Though the 27-year-old couldn’t take India over the line, he scored a blazing half-century in the first ODI in Lucknow. Importantly, his unbeaten 63-ball 86 got the cricketing fraternity talking about whether he merited a place in that World Cup squad.
While the effortlessness with which he clears the ropes have won Samson admirers, his penchant to go for the big shots too early in his innings has often led to his downfall, leaving many disappointed. But against South Africa, he showed that he had the patience to bide his time before unleashing himself.
A top-order batsman for Kerala and Rajasthan Royals, Sanju showed that he can also adapt to the requirements of a No.6 batter on a pitch offering some seam movement and turn. His innings wasn’t without flaws.
Sanju was guilty of not farming the strike towards the end overs when the tailenders came into bat, but his thinking was crystal clear.
Sanju Samson (AP Photo)
“I love spending time at the wicket, especially in India colours. We play to win the match. I fell short by just two shots, one four and a six. Shamsi was proving a little expensive so we thought we can target him. I knew he had one over left so if we needed 24 runs, I was confident that I could hit four sixes. So, I was taking it deep. That was our plan,” he said.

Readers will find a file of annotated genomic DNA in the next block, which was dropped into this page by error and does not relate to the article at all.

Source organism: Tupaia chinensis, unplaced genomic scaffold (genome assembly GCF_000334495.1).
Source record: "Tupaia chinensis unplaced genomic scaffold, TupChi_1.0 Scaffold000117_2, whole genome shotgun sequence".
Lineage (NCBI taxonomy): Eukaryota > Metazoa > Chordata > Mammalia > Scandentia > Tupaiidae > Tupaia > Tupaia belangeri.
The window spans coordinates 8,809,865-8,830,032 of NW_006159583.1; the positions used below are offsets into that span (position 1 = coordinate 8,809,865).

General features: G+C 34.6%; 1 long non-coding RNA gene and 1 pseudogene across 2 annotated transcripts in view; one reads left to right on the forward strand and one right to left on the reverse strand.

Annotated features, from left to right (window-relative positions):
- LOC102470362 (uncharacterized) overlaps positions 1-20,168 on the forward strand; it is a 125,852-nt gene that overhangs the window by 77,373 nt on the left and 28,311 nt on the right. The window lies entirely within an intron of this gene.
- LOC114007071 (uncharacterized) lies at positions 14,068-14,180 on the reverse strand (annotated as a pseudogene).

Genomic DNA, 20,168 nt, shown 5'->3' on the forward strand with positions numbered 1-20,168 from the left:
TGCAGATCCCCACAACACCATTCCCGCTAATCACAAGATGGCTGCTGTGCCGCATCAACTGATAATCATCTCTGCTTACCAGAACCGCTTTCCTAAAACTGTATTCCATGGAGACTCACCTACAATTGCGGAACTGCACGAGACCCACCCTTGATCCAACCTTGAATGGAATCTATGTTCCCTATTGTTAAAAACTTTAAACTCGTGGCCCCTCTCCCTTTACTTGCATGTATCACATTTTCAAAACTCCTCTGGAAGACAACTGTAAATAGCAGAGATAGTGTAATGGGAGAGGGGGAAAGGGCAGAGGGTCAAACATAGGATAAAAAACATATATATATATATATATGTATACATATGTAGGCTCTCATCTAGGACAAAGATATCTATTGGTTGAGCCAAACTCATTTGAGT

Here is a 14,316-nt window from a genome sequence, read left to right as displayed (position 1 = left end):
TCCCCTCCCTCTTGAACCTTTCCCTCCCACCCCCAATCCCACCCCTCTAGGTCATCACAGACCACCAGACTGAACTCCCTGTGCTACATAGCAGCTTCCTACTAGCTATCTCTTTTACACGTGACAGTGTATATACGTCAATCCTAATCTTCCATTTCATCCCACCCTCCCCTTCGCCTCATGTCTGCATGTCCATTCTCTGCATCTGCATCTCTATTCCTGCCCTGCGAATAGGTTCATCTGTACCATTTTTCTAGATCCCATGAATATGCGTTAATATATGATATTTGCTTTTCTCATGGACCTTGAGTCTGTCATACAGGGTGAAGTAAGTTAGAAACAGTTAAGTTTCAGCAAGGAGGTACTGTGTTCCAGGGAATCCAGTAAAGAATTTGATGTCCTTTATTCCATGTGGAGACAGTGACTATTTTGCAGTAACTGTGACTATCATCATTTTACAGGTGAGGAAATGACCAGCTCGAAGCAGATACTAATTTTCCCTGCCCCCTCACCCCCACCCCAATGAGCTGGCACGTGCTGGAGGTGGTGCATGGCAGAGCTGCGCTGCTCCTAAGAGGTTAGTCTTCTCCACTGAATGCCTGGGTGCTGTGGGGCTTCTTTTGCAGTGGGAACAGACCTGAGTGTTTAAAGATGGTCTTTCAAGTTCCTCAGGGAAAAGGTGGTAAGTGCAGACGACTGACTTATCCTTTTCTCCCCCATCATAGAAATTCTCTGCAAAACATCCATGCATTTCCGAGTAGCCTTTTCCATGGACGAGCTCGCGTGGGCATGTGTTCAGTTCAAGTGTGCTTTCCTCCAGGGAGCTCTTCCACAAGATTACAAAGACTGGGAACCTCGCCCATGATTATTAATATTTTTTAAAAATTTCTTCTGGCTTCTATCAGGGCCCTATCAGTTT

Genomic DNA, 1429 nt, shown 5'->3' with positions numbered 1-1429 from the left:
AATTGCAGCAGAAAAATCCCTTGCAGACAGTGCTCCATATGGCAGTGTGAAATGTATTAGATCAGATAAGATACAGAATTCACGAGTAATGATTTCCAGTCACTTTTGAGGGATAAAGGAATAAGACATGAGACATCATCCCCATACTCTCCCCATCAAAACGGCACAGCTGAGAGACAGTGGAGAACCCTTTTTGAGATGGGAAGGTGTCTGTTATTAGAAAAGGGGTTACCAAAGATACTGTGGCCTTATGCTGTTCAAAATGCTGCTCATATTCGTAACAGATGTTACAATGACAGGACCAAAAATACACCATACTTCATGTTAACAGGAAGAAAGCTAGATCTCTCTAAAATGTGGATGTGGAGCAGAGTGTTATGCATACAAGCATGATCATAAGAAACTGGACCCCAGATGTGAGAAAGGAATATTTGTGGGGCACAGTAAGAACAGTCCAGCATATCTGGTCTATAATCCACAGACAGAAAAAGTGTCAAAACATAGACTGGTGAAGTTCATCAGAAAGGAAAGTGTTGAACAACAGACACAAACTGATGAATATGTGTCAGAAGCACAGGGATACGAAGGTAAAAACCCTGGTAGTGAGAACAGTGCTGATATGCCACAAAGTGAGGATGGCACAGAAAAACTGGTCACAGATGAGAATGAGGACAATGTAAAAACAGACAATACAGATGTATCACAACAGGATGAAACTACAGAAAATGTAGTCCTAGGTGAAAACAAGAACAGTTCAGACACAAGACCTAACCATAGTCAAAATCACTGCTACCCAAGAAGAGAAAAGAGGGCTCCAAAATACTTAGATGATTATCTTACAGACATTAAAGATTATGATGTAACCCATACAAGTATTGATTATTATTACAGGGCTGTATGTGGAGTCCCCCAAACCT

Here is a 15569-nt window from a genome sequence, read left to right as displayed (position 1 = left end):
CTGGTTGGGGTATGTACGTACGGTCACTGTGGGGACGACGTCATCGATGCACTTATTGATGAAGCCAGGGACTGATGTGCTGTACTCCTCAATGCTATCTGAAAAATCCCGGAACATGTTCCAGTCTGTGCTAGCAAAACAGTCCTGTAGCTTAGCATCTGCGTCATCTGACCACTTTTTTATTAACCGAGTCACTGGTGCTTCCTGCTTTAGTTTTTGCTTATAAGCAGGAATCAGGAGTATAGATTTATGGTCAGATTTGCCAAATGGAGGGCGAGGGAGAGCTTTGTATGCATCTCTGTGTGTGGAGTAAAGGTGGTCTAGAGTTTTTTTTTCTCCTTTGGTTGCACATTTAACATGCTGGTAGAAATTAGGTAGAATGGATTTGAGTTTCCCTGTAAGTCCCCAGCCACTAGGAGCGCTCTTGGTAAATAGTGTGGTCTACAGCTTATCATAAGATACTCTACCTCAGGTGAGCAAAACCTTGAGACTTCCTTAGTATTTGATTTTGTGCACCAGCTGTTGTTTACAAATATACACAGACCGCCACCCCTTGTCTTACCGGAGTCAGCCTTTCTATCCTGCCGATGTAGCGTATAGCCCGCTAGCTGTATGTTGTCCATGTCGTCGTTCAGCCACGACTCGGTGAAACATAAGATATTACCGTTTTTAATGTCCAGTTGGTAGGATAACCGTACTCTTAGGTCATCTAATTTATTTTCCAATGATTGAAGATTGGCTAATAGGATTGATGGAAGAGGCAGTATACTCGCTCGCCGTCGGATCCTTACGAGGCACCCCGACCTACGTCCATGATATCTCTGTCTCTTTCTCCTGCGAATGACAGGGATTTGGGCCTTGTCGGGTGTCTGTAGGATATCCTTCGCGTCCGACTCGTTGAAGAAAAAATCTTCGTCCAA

Former India U-19 player Raiphi Vincent Gomez, with whom Sanju spends a lot of time training back home in Thiruvananthapuram, rates his former teammate’s knock as his best in India colours.
“He showed great maturity. Once he hit Shamsi for a six off his first ball in the final over, the South Africans appeared rattled even though we had another 24 to get. They feared Sanju might pull it off. That shows how much Sanju has evolved as a player and how much the opposition dreads him,” said Raiphi.
Gomez, who now coaches Puducherry in the domestic circuit, also gave an insight into Sanju’s training methods.
“We try to improve his contact points (point at which the ball hits the bat) while batting. It’s a crucial area to work on for a strokemaker like Sanju. We try to simulate different match situations so that he can figure out the kind of shots he wants to play during the game,” said Raiphi.